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Physician Compensation and RVUs: Part II


Posted by Anonymous at 6/7/2011 1:28:48 PM

Ten Tips for RVU Compensation

Part II


Last week in this blog we explored the fact that Relative Value Units (RVUs) have rapidly become the most common productivity measure in compensation methodology for physicians.  According to the MGMA, over the last 4 years there has been a 112% increase of medical practices using RVUs as a factor in determining physician remuneration, and a 79% increase of physicians reporting their income is influenced by the RVUs they generate.


While legislators, the media and executives have debated healthcare reform, our industry has experienced this very noteworthy and substantial trend affecting the way a majority of doctors are paid.  Merritt Hawkins, the nation’s leader in physician recruitment, has received numerous inquiries regarding prudent ways to structure an RVU Productivity Model for employed physicians.  We therefore offer these Ten Tips for RVU Compensation.   I will review five of the ten this week and discuss the remaining five in next week’s blog.


1.) Keep it simple.  One of the benefits of utilizing an RVU compensation model is the ability of physicians to focus on patient care as opposed to spending an extensive amount of time managing the business of medicine.  This can be a positive attribute for recruiting and retaining quality providers, but that value is diminished if the formula being used to determine the doctor’s pay is overly complex and confusing.  One simple solution is to establish an affordable and predetermined dollar amount the physician will receive per Work RVU generated.  This “Compensation per Work RVU” figure can be benchmarked for the physician’s respective medical specialty using an annual report by organizations such as the Medical Group Management Association (MGMA), the American Medical Group Association (AMGA), or with the help of a knowledgeable physician search firm.  The physician’s guaranteed base salary can be divided by this dollar amount to set a threshold of Work RVUs that must be generated before the physician begins receiving a Productivity Bonus.  The physician would receive this Compensation per Work RVU for each Work RVU exceeding the threshold.  Salary and bonuses can be calculated annually or on a quarterly basis.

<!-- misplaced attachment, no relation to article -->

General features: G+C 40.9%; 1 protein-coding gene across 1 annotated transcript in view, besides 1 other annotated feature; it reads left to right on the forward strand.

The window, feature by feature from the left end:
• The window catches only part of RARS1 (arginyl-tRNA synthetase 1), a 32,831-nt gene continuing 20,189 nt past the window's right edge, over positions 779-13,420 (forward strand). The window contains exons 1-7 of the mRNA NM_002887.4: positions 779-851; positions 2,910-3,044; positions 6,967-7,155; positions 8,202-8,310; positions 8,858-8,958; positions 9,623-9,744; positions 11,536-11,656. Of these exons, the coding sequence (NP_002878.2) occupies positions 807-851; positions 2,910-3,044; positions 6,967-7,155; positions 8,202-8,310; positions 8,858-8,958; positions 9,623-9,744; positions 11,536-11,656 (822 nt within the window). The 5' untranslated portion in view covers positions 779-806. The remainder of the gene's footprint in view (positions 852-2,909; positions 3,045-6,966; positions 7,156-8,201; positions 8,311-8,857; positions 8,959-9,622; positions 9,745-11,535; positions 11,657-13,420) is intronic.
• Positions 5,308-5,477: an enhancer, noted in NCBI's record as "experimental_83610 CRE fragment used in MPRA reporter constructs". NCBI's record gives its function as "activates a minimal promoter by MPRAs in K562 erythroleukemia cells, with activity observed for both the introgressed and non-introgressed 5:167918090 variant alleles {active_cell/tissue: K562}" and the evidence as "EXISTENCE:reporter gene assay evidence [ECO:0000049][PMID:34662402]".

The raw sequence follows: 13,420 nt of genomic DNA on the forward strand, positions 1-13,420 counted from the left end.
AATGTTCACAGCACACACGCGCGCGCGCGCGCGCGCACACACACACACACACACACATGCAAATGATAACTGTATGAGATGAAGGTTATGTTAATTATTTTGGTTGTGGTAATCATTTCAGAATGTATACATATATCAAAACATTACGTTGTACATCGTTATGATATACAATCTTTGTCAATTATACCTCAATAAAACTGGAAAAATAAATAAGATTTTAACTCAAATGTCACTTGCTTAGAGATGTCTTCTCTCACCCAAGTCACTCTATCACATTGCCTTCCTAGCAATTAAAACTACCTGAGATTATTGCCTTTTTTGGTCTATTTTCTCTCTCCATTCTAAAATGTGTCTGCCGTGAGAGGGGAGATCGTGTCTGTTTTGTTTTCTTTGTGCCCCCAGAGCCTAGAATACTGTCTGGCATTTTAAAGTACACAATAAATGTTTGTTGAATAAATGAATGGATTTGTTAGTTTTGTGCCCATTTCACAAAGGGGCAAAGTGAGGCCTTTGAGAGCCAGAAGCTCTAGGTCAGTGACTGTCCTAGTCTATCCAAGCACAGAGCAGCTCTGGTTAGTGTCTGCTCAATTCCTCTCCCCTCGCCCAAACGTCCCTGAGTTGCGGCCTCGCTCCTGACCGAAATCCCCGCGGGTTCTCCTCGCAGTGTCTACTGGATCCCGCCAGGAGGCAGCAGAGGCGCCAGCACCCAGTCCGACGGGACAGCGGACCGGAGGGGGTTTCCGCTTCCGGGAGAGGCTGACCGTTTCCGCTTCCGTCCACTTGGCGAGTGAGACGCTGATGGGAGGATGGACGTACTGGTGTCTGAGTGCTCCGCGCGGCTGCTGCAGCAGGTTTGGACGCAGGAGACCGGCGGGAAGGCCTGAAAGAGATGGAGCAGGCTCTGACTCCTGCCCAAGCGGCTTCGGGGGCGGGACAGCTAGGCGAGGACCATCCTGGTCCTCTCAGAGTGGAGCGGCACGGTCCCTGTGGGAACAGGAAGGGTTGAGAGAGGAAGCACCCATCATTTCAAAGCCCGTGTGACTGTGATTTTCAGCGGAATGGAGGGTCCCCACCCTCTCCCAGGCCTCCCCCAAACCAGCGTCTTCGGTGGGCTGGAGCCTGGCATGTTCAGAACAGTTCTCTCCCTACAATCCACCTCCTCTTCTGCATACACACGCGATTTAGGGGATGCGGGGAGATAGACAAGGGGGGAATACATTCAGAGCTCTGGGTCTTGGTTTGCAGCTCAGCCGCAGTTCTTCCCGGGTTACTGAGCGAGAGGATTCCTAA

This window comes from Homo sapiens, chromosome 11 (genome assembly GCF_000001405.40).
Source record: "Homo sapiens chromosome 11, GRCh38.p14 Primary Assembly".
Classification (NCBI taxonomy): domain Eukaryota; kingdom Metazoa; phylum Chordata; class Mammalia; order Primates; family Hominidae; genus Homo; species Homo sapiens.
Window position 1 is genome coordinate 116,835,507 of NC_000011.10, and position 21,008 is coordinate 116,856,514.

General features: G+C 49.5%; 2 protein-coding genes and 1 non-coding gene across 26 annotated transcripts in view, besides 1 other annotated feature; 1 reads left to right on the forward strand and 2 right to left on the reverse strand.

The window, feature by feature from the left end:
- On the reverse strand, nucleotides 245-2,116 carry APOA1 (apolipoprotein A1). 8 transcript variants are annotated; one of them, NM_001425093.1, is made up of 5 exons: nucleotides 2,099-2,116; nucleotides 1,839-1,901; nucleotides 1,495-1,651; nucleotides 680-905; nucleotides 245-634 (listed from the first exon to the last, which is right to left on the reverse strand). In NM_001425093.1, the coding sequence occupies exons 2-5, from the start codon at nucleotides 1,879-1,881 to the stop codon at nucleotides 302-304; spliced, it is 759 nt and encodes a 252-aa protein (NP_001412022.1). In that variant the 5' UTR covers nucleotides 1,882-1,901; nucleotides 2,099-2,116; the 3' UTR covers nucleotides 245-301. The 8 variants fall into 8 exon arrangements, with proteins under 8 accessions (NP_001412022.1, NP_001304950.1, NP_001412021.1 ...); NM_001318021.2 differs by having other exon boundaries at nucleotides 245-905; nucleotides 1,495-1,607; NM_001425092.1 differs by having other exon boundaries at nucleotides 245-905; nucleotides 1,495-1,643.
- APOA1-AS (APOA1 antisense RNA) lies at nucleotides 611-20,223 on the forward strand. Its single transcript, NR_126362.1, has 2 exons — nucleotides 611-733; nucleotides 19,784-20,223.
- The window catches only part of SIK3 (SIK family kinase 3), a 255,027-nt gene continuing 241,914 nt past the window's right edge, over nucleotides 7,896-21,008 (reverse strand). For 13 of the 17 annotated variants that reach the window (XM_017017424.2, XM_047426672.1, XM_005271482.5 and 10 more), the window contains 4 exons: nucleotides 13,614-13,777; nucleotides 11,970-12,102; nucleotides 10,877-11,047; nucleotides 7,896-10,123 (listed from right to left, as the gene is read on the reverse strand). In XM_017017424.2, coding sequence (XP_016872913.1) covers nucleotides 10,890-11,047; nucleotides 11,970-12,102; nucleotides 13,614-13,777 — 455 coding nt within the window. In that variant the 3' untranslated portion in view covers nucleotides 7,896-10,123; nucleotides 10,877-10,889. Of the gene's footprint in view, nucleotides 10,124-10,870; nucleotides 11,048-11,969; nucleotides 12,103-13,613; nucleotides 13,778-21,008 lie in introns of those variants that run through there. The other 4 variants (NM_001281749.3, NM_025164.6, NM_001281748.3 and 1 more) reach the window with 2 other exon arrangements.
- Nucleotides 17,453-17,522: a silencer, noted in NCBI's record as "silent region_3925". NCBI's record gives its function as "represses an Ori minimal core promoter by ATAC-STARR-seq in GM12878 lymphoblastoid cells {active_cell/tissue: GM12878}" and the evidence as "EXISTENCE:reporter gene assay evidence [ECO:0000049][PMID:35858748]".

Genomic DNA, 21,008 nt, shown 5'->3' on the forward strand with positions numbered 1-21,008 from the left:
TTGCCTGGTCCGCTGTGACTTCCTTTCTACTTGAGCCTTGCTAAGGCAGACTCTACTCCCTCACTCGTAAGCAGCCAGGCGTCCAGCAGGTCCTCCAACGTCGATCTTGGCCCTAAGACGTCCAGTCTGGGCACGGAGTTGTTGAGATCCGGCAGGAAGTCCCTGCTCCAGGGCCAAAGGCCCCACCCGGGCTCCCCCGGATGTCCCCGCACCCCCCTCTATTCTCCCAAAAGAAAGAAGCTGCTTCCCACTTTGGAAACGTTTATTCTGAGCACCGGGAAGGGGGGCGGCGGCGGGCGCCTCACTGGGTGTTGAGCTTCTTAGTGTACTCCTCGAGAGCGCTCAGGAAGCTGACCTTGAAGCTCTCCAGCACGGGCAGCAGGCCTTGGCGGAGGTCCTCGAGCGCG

2.) Ensure administrators and physicians have a clear understanding of the difference between the CMS Resource-Based Relative Value Scale (RBRVS) method, which functions on the “Total RVU” system, and the specific formula being used in the compensation section of the physician’s employment contract to determine how the provider will be paid.  These are not identical.  CMS reimburses for services based on Total RVUs (which includes the Work RVU, the Practice Expense RVU and a Malpractice Expense RVU), and this Total RVU is adjusted by locality according to the Geographic Practice Cost Index (GPCI) and then multiplied by their current Conversion Factor (CF) in calculating the reimbursement for a service.  However, physicians are most frequently compensated by their employer per the “Physician Work RVUs” they generate.  Very few physicians have an incentive bonus based on Total RVUs.  In either case, all of the RVUs generated by the physician are typically tracked and credited toward the doctor’s overall productivity since they will see patients from payers other than CMS.


3.) Stay informed of developments with the RBRVS method.  Every Current Procedural Terminology (CPT) code used in billing for services has a corresponding Relative Value.  These are periodically updated and can be downloaded from the CMS website by navigating to the Physician Fee Schedule (PFS), and clicking on the PFS Relative Value Files.  The most recent version was posted on 05/24/2011 as revised for the July 2011 release.


4.) Don’t’ believe the myth that an RVU Productivity Model will always pay a physician uniformly based on the amount of work they perform.  No system is perfect.  As an example, the national median Compensation per Work RVU for a Pediatrician is $38.89; however, the median Compensation per Work RVU for an Orthopedic Surgeon is $60.05, according to the 2010 MGMA report.  Discrepancies occur amongst physicians within the same medical specialty as well.  Internal Medicine residency trained physicians report their compensation per Work RVU is 30% higher on average when they are employed as a Hospitalist, instead of working in a traditional inpatient and outpatient general Internal Medicine practice.


5.) Discuss hospital and physician alignment.  In an era where health systems and large practices are moving toward Accountable Care Organization models with an emphasize on providing lower cost preventive medicine and a potential return on investment from shared savings, implementing an RVU compensation program can act as a bridge allowing doctors to treat all people in the service area (regardless of insurance status) without concern for having these patient encounters negatively affect the physician’s personal income.  This is likely one of the primary reasons we’ve seen the proliferation and growth of RVU compensation models in the last several years.


There is more to be said regarding this important topic, and next week I will review RVU tips for compensation six through ten.


Meanwhile, if you have questions, please feel free to contact me at peter.cebulka@merritthawkins.com or at 800-306-1330. 


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